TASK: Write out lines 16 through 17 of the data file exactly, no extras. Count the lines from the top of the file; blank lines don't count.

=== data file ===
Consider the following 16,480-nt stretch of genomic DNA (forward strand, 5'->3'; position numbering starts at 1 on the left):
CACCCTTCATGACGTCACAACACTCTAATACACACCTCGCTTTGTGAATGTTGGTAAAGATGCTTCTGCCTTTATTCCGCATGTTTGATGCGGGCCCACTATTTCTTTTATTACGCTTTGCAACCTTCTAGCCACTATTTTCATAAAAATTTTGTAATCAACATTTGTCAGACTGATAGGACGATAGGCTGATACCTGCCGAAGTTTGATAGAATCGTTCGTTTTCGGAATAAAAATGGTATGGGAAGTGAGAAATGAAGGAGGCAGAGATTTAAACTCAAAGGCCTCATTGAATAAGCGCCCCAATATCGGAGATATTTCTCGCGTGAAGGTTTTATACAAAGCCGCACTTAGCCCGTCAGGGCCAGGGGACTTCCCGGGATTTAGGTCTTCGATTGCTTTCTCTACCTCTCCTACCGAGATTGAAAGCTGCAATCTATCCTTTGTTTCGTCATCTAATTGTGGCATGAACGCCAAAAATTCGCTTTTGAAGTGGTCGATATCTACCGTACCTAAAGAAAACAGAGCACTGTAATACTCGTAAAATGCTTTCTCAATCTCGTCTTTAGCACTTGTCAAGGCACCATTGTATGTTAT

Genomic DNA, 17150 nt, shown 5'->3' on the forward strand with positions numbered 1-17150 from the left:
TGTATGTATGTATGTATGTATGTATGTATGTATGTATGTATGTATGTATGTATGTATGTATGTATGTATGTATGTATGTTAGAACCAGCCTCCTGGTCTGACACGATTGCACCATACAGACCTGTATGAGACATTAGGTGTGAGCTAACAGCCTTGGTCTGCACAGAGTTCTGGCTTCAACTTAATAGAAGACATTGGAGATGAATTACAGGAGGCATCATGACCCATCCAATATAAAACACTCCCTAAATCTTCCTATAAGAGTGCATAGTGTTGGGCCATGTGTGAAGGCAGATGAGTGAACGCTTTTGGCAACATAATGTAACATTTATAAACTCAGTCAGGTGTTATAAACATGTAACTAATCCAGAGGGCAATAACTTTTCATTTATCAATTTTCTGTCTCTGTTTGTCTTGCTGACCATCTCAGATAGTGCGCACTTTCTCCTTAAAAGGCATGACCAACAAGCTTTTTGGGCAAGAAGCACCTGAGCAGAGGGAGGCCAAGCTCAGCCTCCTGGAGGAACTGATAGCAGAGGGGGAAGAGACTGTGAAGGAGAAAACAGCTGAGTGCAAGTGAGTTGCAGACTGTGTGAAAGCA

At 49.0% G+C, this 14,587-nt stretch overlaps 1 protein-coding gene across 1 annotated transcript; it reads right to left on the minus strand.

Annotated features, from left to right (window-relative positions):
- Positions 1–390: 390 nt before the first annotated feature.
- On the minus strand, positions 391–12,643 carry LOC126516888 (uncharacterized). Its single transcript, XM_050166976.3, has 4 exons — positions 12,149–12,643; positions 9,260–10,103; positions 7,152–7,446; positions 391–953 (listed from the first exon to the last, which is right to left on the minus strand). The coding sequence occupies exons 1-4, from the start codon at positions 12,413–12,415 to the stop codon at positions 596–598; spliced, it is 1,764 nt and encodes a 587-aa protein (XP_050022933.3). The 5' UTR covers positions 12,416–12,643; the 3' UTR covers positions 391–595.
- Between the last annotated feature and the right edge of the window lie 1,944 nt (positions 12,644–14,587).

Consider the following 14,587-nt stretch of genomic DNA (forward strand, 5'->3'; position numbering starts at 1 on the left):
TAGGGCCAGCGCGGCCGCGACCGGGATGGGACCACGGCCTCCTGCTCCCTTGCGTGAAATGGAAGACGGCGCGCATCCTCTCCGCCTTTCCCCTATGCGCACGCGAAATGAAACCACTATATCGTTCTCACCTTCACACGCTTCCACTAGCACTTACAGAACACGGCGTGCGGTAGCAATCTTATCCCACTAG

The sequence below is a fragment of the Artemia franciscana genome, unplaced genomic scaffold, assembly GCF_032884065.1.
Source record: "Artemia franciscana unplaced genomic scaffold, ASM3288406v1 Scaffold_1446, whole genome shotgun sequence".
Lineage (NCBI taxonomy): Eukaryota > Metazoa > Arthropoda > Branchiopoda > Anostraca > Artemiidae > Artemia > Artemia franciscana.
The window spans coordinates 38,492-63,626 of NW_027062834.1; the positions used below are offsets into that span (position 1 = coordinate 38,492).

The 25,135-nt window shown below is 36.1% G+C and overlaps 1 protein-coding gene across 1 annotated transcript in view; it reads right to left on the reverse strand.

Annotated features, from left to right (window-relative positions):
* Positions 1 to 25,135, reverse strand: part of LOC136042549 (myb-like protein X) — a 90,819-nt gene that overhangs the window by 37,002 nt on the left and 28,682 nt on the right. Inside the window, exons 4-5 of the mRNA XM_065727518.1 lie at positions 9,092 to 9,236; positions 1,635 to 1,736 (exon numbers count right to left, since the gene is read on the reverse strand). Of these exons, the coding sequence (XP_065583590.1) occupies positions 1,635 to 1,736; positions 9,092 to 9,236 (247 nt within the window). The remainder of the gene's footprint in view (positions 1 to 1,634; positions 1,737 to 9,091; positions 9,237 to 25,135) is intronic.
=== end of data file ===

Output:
The 25,135-nt window shown below is 36.1% G+C and overlaps 1 protein-coding gene across 1 annotated transcript in view; it reads right to left on the reverse strand.

Annotated features, from left to right (window-relative positions):